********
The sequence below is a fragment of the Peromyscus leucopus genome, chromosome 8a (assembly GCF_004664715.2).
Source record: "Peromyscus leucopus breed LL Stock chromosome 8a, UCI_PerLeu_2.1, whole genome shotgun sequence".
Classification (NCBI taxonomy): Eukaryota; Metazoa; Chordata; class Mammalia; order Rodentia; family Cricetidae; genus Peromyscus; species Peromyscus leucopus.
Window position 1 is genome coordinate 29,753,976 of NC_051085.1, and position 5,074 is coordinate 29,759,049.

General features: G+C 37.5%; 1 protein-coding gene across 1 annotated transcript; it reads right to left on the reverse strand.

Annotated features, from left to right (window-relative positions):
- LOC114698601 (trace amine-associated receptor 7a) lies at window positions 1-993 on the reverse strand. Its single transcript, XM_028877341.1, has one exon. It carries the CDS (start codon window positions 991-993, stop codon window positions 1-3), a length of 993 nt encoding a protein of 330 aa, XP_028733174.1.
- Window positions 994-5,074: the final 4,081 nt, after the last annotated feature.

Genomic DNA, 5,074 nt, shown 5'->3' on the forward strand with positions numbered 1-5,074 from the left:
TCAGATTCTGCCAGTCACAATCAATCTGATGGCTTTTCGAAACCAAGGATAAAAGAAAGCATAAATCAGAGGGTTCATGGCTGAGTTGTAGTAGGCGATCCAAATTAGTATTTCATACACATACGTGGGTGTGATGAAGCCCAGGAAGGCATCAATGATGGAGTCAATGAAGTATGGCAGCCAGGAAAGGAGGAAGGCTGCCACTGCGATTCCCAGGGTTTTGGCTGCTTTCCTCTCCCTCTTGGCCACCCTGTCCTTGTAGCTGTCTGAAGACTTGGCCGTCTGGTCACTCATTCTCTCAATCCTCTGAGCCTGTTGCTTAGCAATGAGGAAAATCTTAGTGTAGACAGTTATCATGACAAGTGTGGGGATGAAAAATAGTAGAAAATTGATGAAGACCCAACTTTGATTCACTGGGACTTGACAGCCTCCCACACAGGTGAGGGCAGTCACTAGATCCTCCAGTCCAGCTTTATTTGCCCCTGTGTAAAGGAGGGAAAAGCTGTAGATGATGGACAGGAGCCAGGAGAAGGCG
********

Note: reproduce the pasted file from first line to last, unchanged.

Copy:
The sequence below is a fragment of the Peromyscus leucopus genome, chromosome 8a (assembly GCF_004664715.2).
Source record: "Peromyscus leucopus breed LL Stock chromosome 8a, UCI_PerLeu_2.1, whole genome shotgun sequence".
Classification (NCBI taxonomy): Eukaryota; Metazoa; Chordata; class Mammalia; order Rodentia; family Cricetidae; genus Peromyscus; species Peromyscus leucopus.
Window position 1 is genome coordinate 29,753,976 of NC_051085.1, and position 5,074 is coordinate 29,759,049.

General features: G+C 37.5%; 1 protein-coding gene across 1 annotated transcript; it reads right to left on the reverse strand.

Annotated features, from left to right (window-relative positions):
- LOC114698601 (trace amine-associated receptor 7a) lies at window positions 1-993 on the reverse strand. Its single transcript, XM_028877341.1, has one exon. It carries the CDS (start codon window positions 991-993, stop codon window positions 1-3), a length of 993 nt encoding a protein of 330 aa, XP_028733174.1.
- Window positions 994-5,074: the final 4,081 nt, after the last annotated feature.

Genomic DNA, 5,074 nt, shown 5'->3' on the forward strand with positions numbered 1-5,074 from the left:
TCAGATTCTGCCAGTCACAATCAATCTGATGGCTTTTCGAAACCAAGGATAAAAGAAAGCATAAATCAGAGGGTTCATGGCTGAGTTGTAGTAGGCGATCCAAATTAGTATTTCATACACATACGTGGGTGTGATGAAGCCCAGGAAGGCATCAATGATGGAGTCAATGAAGTATGGCAGCCAGGAAAGGAGGAAGGCTGCCACTGCGATTCCCAGGGTTTTGGCTGCTTTCCTCTCCCTCTTGGCCACCCTGTCCTTGTAGCTGTCTGAAGACTTGGCCGTCTGGTCACTCATTCTCTCAATCCTCTGAGCCTGTTGCTTAGCAATGAGGAAAATCTTAGTGTAGACAGTTATCATGACAAGTGTGGGGATGAAAAATAGTAGAAAATTGATGAAGACCCAACTTTGATTCACTGGGACTTGACAGCCTCCCACACAGGTGAGGGCAGTCACTAGATCCTCCAGTCCAGCTTTATTTGCCCCTGTGTAAAGGAGGGAAAAGCTGTAGATGATGGACAGGAGCCAGGAGAAGGCG